Forum for Science, Industry and Business

Sponsored by:     3M 
Search our Site:

 

Human brain works heavy statistics learning language

05.05.2004


A team at the University of Rochester has found that the human brain makes much more extensive use of highly complex statistics when learning a language than scientists ever realized. The research, appearing in a recent issue of Cognitive Psychology, shows that the human brain is wired to quickly grasp certain relationships between spoken sounds even though those relationships may be so complicated they’re beyond our ability to consciously comprehend.



"We’re starting to learn just how intuitively our minds are able to analyze amazingly complex information without our even being aware of it," says Elissa Newport, professor of brain and cognitive sciences at the University and lead author of the study. "There is a powerful correlation between what our brains are able to do and what language demands of us."

Newport and Richard Aslin, professor of brain and cognitive sciences, began by looking at how people are able to recognize the division between spoken words when spoken language is really a stream of unbroken syllables. They wanted to know how it is that we perceive breaks between spoken words, when in fact there are no pauses. This is why it often seems as if speakers of foreign languages are talking very quickly; we don’t perceive pauses.


So how is a baby supposed to make out where one word begins and another ends? Newport and Aslin devised a test where babies and adults listened to snippets of a synthetic language: a few syllables arranged into nonsense words and played in random order for 20 minutes. During that time, the listeners were taking in information about the syllables, such as how often each occurred, and how often they occurred in relation to other syllables. For instance, in the real words "pretty baby," the syllable "pre" is followed by "ty," which happens more frequently in English than the syllable "ty" being followed by "ba"--thus the brain notes that "ty" is more likely to be associated with "pre" than with "ba," and so we hear a pause between those two syllables.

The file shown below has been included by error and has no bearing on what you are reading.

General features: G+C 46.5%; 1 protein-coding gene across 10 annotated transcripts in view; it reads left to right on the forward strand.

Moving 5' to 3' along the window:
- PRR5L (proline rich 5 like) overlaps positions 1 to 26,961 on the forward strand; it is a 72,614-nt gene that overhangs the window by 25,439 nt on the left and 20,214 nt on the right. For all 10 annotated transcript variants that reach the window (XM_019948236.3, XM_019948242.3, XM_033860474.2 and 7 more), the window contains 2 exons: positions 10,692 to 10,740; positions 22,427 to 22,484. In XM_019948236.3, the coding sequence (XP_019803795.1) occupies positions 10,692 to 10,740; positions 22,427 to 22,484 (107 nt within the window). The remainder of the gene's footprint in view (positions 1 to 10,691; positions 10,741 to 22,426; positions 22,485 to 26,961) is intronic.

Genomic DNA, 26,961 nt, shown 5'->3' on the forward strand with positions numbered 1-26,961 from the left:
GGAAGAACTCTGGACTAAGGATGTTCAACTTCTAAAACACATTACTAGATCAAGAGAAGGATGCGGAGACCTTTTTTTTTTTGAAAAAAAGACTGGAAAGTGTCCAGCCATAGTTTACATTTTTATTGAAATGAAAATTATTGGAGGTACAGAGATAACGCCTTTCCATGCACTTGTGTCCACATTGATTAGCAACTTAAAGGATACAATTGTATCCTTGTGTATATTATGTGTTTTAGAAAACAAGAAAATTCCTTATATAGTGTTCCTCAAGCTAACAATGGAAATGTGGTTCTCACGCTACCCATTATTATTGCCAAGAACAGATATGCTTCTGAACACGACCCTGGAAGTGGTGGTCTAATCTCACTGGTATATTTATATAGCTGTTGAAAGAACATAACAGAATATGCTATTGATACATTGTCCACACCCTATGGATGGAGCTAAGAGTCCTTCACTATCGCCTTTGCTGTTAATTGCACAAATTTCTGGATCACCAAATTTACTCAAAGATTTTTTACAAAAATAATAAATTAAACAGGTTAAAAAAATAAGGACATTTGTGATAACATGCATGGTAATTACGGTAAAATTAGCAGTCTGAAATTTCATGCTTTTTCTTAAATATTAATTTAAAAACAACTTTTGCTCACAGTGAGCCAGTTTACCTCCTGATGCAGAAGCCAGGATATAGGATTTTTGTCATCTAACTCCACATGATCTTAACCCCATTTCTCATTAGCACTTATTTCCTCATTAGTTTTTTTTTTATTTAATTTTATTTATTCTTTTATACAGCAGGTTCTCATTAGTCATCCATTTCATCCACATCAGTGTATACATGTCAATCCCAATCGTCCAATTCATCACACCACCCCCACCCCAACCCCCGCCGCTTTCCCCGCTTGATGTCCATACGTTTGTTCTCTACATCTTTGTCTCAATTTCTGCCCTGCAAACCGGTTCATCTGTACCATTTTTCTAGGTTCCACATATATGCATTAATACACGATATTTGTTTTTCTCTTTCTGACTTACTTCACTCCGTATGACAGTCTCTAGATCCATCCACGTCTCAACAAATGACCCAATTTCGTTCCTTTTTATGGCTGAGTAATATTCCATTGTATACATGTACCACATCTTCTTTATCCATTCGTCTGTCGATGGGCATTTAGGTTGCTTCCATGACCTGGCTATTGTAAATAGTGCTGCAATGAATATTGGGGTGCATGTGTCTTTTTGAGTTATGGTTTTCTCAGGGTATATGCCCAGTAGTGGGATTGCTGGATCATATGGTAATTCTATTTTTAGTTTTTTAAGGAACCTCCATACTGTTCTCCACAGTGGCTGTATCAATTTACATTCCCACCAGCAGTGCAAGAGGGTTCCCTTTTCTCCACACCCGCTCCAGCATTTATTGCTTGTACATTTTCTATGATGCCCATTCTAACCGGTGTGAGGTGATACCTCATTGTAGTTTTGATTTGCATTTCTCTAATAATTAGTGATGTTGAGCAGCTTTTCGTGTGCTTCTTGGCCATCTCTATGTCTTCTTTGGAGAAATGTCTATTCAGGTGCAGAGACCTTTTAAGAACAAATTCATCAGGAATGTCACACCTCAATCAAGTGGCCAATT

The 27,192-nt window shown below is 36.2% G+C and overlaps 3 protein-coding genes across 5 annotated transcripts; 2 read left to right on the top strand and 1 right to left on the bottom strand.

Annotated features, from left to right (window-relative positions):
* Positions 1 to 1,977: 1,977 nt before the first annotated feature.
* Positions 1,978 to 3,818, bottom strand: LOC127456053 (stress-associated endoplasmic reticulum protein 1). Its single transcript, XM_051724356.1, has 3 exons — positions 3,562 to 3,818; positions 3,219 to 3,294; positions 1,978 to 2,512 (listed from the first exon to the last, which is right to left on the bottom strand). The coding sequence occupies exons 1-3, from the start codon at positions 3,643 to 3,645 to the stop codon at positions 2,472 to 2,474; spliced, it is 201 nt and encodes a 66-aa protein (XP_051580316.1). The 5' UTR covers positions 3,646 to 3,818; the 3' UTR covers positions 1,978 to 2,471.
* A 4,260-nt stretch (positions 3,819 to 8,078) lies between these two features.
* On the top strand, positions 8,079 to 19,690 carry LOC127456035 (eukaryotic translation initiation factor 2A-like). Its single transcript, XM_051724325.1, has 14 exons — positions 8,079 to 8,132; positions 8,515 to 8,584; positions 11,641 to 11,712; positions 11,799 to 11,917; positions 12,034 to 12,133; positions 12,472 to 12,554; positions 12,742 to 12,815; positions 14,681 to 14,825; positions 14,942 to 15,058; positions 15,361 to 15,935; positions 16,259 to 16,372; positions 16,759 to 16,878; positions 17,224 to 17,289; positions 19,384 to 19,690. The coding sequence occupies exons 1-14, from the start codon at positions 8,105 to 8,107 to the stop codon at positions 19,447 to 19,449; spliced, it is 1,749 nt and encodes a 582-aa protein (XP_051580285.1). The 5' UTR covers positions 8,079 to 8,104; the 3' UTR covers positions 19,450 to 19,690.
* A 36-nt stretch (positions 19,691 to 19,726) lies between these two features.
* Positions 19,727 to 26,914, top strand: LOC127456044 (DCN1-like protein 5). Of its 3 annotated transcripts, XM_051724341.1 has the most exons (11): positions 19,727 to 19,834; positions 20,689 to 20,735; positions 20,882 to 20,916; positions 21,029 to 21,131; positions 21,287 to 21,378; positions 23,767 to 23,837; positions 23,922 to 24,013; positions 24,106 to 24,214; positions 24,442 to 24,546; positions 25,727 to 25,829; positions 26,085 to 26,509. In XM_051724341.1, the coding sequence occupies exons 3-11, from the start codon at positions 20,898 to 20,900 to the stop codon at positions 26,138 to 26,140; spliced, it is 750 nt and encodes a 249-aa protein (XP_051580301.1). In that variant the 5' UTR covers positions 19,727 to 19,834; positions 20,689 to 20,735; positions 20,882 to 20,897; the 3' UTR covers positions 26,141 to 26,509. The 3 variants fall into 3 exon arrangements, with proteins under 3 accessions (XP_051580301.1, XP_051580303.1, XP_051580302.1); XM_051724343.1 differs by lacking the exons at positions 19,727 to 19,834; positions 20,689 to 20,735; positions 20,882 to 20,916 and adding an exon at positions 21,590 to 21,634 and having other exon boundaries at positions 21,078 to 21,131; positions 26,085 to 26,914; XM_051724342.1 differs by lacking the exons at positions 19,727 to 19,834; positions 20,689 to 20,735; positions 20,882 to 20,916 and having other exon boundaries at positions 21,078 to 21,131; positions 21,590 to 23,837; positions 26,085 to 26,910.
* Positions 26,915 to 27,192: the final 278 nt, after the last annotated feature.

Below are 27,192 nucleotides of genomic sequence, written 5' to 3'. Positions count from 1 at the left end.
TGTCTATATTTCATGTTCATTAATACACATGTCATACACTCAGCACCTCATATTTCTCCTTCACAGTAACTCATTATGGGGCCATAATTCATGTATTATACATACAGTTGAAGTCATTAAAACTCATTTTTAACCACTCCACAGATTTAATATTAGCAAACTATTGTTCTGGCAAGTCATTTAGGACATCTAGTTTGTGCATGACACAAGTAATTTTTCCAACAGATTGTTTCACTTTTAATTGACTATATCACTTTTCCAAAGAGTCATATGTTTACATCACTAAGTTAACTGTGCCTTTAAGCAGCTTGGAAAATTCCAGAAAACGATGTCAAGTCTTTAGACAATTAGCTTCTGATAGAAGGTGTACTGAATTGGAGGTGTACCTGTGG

After listening to the synthesized string of syllables for the full 20 minutes, adults were played some of the invented words along with some words made up of syllables from the beginning and ending of words--like "ty-ba." More than 85 percent of the time, adults were able to recognize words from non-words. Five-year-olds also reacted definitively to words and non-words, showing that the human mind is wired to statistically track how often certain sounds arise in relationship to other sounds.

"If you were given paper and a calculator, you’d be hard-pressed to figure out the statistics involved," says Newport. "Yet after listening for a while, certain syllables just pop out at you and you start imagining pauses between the ’words.’ It’s a reflection of the fact that somewhere in your brain you’re actually absorbing and processing a staggering amount of information."